How Do Booster Doses Of Covid-19 Vaccine Work?

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Covid-19: On Tuesday (16), the Ministry of Health announced the release of booster doses of the vaccine against covid-19, a disease caused by the SARS-CoV-2 coronavirus, for all people over 18 in Brazil.

The additional dose can be received five months after the end of the first vaccination cycle (with the second dose of an immunizer). Until then, only a few groups received the boost: older people, people with compromised immune systems and health professionals. The five-month break is now valid for all groups.

According to the ministry, the new guidance is based on scientific research that indicates a drop in the immune response from the fifth month after the second dose. The phenomenon was expected by scientists, and it happens with other types of vaccine as well.

With the additional dose, studies show, protection against the disease grows—becoming greater than the protection obtained by the initial two doses.

Some states, such as São Paulo, have already started to apply the reinforcement.

The additional dose is seen with excitement by some experts, as it could increase protection and prevent a new wave of covid-19 in the country if distributed in time. Other infectious diseases, however, claim that government efforts should be focused on expanding the number of Brazilians fully vaccinated before expanding booster doses.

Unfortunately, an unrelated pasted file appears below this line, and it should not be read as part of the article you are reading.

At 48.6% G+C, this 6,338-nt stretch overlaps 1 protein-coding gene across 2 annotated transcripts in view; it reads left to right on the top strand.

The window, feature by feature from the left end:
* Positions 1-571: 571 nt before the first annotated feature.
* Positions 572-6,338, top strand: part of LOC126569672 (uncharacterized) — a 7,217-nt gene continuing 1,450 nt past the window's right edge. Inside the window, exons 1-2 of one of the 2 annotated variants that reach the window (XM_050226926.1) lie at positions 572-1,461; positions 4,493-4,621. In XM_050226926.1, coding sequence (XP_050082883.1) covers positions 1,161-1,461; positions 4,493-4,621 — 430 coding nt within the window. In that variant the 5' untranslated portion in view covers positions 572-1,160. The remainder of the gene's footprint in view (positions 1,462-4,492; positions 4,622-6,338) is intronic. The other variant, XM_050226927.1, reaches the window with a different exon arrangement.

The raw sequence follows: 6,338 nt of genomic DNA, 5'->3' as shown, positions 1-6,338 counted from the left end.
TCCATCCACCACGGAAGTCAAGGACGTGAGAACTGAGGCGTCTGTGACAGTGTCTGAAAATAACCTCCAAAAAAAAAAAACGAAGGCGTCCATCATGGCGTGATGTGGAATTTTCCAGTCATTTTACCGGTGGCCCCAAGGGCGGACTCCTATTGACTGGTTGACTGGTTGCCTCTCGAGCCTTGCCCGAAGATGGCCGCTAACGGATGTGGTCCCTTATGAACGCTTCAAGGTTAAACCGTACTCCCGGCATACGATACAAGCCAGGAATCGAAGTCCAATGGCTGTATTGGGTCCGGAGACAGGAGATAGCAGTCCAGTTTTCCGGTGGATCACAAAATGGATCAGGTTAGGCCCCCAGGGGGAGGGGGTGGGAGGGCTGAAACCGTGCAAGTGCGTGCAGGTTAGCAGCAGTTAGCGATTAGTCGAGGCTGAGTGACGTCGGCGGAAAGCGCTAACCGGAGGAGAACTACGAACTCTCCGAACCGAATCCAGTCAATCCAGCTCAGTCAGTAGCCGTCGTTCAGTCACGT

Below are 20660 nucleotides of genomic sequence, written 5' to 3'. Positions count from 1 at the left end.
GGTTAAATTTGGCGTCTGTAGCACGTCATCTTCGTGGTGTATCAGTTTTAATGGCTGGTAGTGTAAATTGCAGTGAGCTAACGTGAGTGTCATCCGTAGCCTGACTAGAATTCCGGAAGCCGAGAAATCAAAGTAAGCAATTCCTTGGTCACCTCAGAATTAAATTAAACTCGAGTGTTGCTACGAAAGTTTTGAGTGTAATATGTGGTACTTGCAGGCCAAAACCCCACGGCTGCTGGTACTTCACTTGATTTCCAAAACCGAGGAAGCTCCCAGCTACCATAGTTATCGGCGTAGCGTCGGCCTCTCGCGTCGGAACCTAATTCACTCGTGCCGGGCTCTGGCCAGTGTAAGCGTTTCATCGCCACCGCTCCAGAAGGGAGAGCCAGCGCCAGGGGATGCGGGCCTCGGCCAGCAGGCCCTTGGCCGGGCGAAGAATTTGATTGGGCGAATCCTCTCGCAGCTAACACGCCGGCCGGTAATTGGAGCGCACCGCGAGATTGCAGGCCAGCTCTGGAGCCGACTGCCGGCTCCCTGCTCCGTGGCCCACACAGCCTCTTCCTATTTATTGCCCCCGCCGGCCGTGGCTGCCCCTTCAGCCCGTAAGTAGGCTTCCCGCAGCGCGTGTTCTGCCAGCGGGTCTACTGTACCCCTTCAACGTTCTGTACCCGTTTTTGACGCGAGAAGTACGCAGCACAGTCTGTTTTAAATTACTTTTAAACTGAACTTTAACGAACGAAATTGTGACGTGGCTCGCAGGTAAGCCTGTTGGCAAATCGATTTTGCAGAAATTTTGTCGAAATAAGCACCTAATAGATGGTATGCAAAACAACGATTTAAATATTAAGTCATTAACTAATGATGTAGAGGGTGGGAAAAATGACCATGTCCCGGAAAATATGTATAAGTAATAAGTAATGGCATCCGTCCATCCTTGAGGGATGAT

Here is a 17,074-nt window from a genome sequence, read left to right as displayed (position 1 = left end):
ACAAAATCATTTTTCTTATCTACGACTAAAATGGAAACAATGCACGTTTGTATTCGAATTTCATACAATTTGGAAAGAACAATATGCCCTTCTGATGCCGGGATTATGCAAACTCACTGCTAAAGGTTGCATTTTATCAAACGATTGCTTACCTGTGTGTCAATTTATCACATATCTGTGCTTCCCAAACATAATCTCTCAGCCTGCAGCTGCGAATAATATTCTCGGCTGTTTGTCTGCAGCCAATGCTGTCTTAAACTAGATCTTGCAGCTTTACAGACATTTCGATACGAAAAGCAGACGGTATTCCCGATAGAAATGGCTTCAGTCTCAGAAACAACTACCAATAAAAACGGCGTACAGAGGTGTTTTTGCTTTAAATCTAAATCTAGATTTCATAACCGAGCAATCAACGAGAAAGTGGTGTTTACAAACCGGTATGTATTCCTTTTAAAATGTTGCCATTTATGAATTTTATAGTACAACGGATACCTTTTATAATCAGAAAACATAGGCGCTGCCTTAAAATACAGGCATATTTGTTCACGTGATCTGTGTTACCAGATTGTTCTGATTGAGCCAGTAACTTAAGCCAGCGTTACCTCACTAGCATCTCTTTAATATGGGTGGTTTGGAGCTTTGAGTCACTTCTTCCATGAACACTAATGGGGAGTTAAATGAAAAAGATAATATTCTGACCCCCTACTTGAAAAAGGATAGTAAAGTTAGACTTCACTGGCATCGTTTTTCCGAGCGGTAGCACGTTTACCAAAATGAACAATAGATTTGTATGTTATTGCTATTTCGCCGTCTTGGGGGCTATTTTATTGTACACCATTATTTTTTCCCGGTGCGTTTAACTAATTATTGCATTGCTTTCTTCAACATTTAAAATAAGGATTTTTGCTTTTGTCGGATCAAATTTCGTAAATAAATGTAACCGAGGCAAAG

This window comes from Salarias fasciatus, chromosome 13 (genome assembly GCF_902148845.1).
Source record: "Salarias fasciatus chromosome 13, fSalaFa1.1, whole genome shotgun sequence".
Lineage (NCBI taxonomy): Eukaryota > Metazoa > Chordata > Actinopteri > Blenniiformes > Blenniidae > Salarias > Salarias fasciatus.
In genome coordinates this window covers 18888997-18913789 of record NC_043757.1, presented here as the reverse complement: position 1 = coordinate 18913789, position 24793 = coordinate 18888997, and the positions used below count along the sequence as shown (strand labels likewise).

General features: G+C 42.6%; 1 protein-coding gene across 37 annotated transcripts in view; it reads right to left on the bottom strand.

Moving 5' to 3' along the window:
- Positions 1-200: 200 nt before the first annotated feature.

Countries in Europe, which are experiencing a high in cases of the disease, are already betting on the reinforcement to fight a new wave of covid. The United States extended the reinforcement to the entire adult population on Friday (19).

The Ministry of Health should also publish guidelines on boosting for those who took the Janssen vaccine (single dose) in the coming days.

How long will we need the masks?

It will take some time before the population can be safe to go everywhere without masks. A simple and non-invasive preventive measure, the use of a mask against respiratory infections has been supported by several scientific studies conducted over at least a century. This week, our columnist Bernardo Almeida, infectious disease physician and chief medical officer of health tech Hilab, further explained the use of this protection and why we still need it.